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Tulare County supervisors rescind secret pay raise after newspaper expose

A secret decision last September by the Tulare County Board of Supervisors to raise its own pay generated angry public reaction after it was revealed in January. This week the board reversed itself, the Visalia Times-Delta reported. – DR Board of Supervisors rescinds raises Supervisors vote to make pay-increase process more public BY VALERIE GIBBONS • vgibbons@visalia.gannett.com • February 11, 2009 Tulare County Board of Supervisors voted unanimously Tuesday to rescind its controversial 4.56 percent

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A&A: Can employment negotiations be held in closed session?

Q: I submitted your Brown Act template regarding a closed meeting. The city attorney response was that it was ok to meet secretly to discuss other terms and conditions of employment with representatives of  “.. .recognized employment organizations . . .” Government Code Section 3505.  Please clarify. A: The Government Code section you mentioned requires: “[t]he governing body of a public agency, or such boards, commissions, administrative officers or other representatives as may be properly

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San Diego ACLU challenges alleged violations of college employees’ free speech rights

In a letter to the Southwestern College president, the American Civil Liberties Union of San Diego urged him to repudiate his actions restricting a peaceful demonstration on campus to protest budget cuts. -DB ACLU San Diego and Imperial Counties Press Release November 9, 2009 Saying that a public college “must uphold the highest possible commitment to freedom of speech and exchange of ideas,” the ACLU sent a demand letter to Southwestern College’s president expressing serious

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School documents and lost records

School documents and lost records Q: Generally, are there any school district budget documents, reports, salary compensation information, etc. that are not accessible to the public? I put in a Request for Public Records to view a permit plan and Building & Safety lost the plans within one week of receiving them. What recourse do I have? A: In response to your inquiry below, school districts are subject to the Public Records Act disclosure requirements,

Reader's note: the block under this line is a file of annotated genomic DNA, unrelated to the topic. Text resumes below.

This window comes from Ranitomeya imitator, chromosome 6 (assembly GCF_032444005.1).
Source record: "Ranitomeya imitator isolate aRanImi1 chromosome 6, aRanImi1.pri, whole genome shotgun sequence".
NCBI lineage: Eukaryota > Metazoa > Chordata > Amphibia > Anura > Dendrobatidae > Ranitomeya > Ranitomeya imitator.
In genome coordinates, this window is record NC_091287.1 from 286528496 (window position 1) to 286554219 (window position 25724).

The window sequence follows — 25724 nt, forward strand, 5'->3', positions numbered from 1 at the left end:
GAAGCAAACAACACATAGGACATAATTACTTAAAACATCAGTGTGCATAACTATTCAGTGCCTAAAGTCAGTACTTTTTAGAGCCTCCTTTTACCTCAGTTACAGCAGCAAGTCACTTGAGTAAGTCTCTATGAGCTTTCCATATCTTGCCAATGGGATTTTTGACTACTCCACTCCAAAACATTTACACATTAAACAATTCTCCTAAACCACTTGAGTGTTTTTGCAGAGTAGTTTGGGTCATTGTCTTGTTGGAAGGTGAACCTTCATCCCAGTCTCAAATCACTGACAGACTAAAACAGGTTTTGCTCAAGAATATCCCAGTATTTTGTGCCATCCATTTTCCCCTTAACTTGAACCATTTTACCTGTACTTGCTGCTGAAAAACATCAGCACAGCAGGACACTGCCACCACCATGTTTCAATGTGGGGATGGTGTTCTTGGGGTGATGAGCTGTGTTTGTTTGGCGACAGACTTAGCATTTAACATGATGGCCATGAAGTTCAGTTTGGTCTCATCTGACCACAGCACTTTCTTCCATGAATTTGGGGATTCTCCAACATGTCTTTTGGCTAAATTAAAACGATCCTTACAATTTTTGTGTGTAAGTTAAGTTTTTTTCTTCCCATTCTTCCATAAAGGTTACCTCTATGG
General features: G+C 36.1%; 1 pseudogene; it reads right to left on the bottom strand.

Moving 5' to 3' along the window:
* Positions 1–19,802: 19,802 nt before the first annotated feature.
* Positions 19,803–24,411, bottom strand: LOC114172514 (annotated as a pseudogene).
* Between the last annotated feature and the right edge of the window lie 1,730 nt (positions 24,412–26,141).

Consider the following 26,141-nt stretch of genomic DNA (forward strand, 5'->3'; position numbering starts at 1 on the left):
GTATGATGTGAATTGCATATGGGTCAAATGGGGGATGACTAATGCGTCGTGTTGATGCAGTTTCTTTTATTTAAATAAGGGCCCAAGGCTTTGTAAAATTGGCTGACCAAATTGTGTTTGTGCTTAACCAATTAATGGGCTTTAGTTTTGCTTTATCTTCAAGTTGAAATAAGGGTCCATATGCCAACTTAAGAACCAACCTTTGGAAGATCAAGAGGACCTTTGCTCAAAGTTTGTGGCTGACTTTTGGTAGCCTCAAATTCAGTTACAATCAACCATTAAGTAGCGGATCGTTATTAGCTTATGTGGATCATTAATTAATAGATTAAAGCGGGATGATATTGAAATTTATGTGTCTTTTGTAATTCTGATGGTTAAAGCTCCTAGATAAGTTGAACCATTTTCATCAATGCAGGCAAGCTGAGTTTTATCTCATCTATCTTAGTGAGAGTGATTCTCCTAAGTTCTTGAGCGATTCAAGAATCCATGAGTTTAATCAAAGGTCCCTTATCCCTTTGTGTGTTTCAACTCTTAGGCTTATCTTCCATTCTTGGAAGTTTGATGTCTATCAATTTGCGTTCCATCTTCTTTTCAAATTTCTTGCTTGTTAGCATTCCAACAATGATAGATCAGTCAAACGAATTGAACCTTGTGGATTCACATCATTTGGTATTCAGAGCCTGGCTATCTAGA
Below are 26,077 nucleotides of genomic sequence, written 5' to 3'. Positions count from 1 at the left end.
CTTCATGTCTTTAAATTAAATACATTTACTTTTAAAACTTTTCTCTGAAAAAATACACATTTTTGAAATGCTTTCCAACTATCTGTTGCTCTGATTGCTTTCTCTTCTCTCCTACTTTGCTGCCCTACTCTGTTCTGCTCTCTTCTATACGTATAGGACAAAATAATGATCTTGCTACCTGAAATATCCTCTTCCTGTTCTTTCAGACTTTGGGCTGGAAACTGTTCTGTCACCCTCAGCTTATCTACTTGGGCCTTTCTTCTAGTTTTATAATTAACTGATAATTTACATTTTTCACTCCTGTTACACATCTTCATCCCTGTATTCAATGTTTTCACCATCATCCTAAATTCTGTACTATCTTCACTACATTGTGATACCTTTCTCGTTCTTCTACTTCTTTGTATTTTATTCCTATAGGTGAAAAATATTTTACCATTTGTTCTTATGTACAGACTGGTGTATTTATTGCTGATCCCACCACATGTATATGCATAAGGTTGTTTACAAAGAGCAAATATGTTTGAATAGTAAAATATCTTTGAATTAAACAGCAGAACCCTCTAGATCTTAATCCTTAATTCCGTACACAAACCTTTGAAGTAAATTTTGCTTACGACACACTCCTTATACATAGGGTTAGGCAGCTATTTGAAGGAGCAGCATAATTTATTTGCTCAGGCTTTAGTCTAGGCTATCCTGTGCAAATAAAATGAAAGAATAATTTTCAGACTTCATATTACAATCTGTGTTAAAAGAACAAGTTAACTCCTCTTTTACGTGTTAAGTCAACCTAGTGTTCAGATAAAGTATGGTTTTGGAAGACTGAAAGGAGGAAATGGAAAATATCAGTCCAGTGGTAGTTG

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Tulare County supervisors secretly vote pay raise, announce it nearly 4 months later

Tulare County supervisors voted pay raises for themselves and other county officials last September, but residents had no way to know what the board was up to. The agenda for the Sept. 30 meeting said merely that supervisors were considering “some changes” for employees. The decision wasn’t announced until January. In a Jan. 23 story, The Visalia Times-Delta said that “(b)y voting to raise the elected officials’ pay, the supervisors triggered a pay raise for

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Yuba City: Questions arise about possible open government violation in proposed raise for community college chancellor

The Yuba Community College District board may have violated California’s Brown Act which requires the board to hold discussions about salary increases in open session. -DB Daily Democrat Commentary January 28, 2010 By Erin Tracy A decision to approve a salary hike for the Yuba Community College District chancellor might be considered insult to injury for those impacted by budget cuts, but is also an apparent violation of the Brown Act. At its Jan. 20 meeting,

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Bell’s princely salaries result of fewer reporters on the beat

How did the city officials of Bell, CA, manage to convince the mostly low-income citizens of their municipality to fund such outrageously high salaries?  Writer Conor Friedersdorf at Forbes.com argues that the townspeople never agreed, they didn’t even know about the high salaries.  The reason? There was no watchdog reporter covering city hall. Why Every City Needs A Beat ReporterConor Friedersdorf, 07.29.10, 05:43 PM EDT …Each member of the city council was being paid six

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First Amendment Coalition & SacBee file suit for names of Sacramento County retirees with highest pensions

The Sacramento Bee and the First Amendment Coalition have filed a lawsuit to force the Sacramento County Employees’ Retirement System to release the names of all its retirees with pensions of over $100,000. -db The Sacramento Bee April 16, 2010 By Robert Lewis —The Sacramento Bee and the First Amendment Coalition on Thursday filed a lawsuit in Sacramento Superior Court to compel the Sacramento County Employees’ Retirement System to release the names of retirees getting

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NASA considers changes in policies to favor whistleblowers

In response to criticism that scientists working for the National Aeronautical and Space Agency have been prevented from criticizing the agency’s operation and policies, NASA has agreed to draft policies that would grant their employees greater freedom of dissent. Under the Whistleblower Protection Act of 1989, expanded in 1994, whistleblowers have been favored in only 3 of 206 cases filed in the Federal Circuit Court of Appeals. The new policies would address the loopholes in